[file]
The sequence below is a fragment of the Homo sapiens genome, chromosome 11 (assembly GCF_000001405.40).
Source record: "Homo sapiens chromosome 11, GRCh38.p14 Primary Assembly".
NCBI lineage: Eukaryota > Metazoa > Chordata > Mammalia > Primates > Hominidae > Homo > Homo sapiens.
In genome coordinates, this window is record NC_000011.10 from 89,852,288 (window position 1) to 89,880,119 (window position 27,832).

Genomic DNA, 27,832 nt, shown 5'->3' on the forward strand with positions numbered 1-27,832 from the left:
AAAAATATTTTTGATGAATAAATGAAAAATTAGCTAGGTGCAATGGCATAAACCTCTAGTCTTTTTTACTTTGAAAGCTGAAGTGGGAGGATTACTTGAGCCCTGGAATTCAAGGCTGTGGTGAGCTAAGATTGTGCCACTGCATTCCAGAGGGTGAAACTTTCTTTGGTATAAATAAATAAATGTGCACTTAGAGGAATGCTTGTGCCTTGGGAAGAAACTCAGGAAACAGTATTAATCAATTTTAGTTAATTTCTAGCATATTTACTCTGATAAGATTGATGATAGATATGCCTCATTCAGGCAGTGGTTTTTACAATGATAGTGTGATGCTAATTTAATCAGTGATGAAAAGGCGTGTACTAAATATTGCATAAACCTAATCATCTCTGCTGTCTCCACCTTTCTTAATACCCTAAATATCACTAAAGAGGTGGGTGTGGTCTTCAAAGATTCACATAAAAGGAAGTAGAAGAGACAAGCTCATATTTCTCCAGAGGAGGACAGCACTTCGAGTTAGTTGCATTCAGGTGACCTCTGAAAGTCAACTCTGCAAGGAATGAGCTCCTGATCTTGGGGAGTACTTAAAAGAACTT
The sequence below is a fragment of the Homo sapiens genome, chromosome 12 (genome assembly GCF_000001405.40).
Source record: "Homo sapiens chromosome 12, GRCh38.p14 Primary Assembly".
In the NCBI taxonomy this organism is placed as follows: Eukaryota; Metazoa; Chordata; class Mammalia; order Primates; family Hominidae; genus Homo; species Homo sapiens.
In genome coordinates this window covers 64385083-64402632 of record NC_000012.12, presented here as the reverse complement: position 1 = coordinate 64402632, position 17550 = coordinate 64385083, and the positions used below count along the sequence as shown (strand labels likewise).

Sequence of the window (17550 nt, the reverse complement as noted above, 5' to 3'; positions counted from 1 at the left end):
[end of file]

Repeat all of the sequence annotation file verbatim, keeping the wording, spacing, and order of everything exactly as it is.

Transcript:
The sequence below is a fragment of the Homo sapiens genome, chromosome 11 (assembly GCF_000001405.40).
Source record: "Homo sapiens chromosome 11, GRCh38.p14 Primary Assembly".
NCBI lineage: Eukaryota > Metazoa > Chordata > Mammalia > Primates > Hominidae > Homo > Homo sapiens.
In genome coordinates, this window is record NC_000011.10 from 89,852,288 (window position 1) to 89,880,119 (window position 27,832).

Genomic DNA, 27,832 nt, shown 5'->3' on the forward strand with positions numbered 1-27,832 from the left:
AAAAATATTTTTGATGAATAAATGAAAAATTAGCTAGGTGCAATGGCATAAACCTCTAGTCTTTTTTACTTTGAAAGCTGAAGTGGGAGGATTACTTGAGCCCTGGAATTCAAGGCTGTGGTGAGCTAAGATTGTGCCACTGCATTCCAGAGGGTGAAACTTTCTTTGGTATAAATAAATAAATGTGCACTTAGAGGAATGCTTGTGCCTTGGGAAGAAACTCAGGAAACAGTATTAATCAATTTTAGTTAATTTCTAGCATATTTACTCTGATAAGATTGATGATAGATATGCCTCATTCAGGCAGTGGTTTTTACAATGATAGTGTGATGCTAATTTAATCAGTGATGAAAAGGCGTGTACTAAATATTGCATAAACCTAATCATCTCTGCTGTCTCCACCTTTCTTAATACCCTAAATATCACTAAAGAGGTGGGTGTGGTCTTCAAAGATTCACATAAAAGGAAGTAGAAGAGACAAGCTCATATTTCTCCAGAGGAGGACAGCACTTCGAGTTAGTTGCATTCAGGTGACCTCTGAAAGTCAACTCTGCAAGGAATGAGCTCCTGATCTTGGGGAGTACTTAAAAGAACTT
The sequence below is a fragment of the Homo sapiens genome, chromosome 12 (genome assembly GCF_000001405.40).
Source record: "Homo sapiens chromosome 12, GRCh38.p14 Primary Assembly".
In the NCBI taxonomy this organism is placed as follows: Eukaryota; Metazoa; Chordata; class Mammalia; order Primates; family Hominidae; genus Homo; species Homo sapiens.
In genome coordinates this window covers 64385083-64402632 of record NC_000012.12, presented here as the reverse complement: position 1 = coordinate 64402632, position 17550 = coordinate 64385083, and the positions used below count along the sequence as shown (strand labels likewise).

Sequence of the window (17550 nt, the reverse complement as noted above, 5' to 3'; positions counted from 1 at the left end):